Wednesday, November 8, 2017


There's a great hoo-ha at the moment in the UK about things offshore.  A recent release of hitherto secret information has revealed that several influential individuals have investments held offshore.  This means that they have invested funds in organisations registered elsewhere than the UK, to take advantage of more favourable terms.  Those favourable terms can include such things as lower tax rates, greater secrecy, and differences in regulations which enable the saving of money.

There is, in many cases, no indication that the individuals concerned have done anything illegal.  Offshore investing has a long history.  And it got me to thinking: what, exactly, is the problem that the media are feeding on?  What, in our, the readers', perceptions, is this news stimulating?  Certainly, if you watch the UK news at the moment, there is an impression being spread that something dodgy is being exposed, that wealthy people have been doing what they shouldn't do, and that something should be done about it.

As with many stories with a scandalous feel to them, the public is feeling its way as it goes.  Cultural viewpoints have a way of developing themselves as they go, using news events as catalysts for changes in ideology.

Picking out a few of the materialising assumptions, some of which may not be conscious in everyone's minds, what do we get as emergent ideas?

Let's choose an example of such news stories, and then try to take apart what it is inciting.

Lewis Hamilton, the racing driver, is being accused of acquiring a private jet via the Isle of Man, to take advantage of a VAT exemption on planes exclusively for business use. Additionally, it is alleged that he in fact went on to make some private use of the jet.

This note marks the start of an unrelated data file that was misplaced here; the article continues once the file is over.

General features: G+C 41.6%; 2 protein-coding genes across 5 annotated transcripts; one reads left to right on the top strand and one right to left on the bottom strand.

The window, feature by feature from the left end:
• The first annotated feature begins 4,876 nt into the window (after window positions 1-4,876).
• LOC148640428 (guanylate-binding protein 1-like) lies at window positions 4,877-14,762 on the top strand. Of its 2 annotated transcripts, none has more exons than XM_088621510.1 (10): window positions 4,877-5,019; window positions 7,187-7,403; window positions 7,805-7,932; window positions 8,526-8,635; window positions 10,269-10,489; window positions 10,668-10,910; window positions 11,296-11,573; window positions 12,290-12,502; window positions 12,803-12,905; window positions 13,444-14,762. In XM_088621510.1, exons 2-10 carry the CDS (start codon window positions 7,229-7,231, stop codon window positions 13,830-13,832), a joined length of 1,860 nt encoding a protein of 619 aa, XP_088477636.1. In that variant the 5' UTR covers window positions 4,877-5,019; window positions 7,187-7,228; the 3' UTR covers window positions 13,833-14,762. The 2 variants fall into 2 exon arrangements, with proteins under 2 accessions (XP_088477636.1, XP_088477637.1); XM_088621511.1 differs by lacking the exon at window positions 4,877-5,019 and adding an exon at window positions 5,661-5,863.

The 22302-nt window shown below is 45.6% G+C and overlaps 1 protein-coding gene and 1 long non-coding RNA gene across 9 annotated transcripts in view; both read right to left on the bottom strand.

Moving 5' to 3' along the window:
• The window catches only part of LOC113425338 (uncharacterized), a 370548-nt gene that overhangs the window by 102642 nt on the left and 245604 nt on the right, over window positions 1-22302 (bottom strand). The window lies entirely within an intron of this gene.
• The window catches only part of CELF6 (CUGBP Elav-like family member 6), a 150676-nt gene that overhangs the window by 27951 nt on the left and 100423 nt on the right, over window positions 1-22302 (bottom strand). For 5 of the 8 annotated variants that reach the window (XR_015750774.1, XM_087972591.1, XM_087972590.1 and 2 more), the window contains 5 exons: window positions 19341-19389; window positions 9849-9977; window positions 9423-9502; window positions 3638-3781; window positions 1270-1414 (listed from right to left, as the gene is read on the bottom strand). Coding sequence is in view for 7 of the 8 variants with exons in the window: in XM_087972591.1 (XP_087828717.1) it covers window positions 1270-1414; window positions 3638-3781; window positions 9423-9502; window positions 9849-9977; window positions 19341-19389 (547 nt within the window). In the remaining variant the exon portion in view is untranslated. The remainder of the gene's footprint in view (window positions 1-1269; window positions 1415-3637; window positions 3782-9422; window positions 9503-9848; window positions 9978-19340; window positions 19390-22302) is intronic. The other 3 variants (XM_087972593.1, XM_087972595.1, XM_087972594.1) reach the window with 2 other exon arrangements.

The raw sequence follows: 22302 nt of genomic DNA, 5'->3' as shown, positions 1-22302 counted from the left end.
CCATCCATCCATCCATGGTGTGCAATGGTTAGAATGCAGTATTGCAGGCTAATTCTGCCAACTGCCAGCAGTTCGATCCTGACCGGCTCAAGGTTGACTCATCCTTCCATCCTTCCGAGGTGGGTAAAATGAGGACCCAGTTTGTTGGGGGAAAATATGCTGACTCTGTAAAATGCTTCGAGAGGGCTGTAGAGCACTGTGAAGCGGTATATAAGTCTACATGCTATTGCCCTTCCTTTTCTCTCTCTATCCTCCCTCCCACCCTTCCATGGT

There are a range of assertions that members of the public might make in their minds in response to the story.  Teasing apart a few of the ethical assumptions we might apply, here is a short list of statements you might approve or disapprove of:

1. A citizen should pay home country tax on all their earnings
2. A citizen should not use transactions outside their home country to reduce their tax liability
3. A citizen should not make financial transactions in secret
4. A citizen should not benefit financially from making a false statement

The first three, while possible moral views, are, as a matter of fact, not the legal position in the UK.  Legally, the UK allows certain offshore schemes to avoid tax, and does not generally require immediate public disclosure of such schemes.  Number four may have the law on its side - Lewis Hamilton may have fallen foul of tax regulations in claiming exclusive business use of his plane.

Regarding the first three: while fiduciary loyalty and openness are what the public may like in a rich citizen, they are not legally required.  If UK citizens want them, they may have to press for legislation to require it.

So what is all the fuss about?

I suggest the power of the story is in the language used by the journalists, and it is this language that may ultimately incite change.  The key words here (even if they are not always uttered out loud) are:

1. Disloyalty
2. Secrecy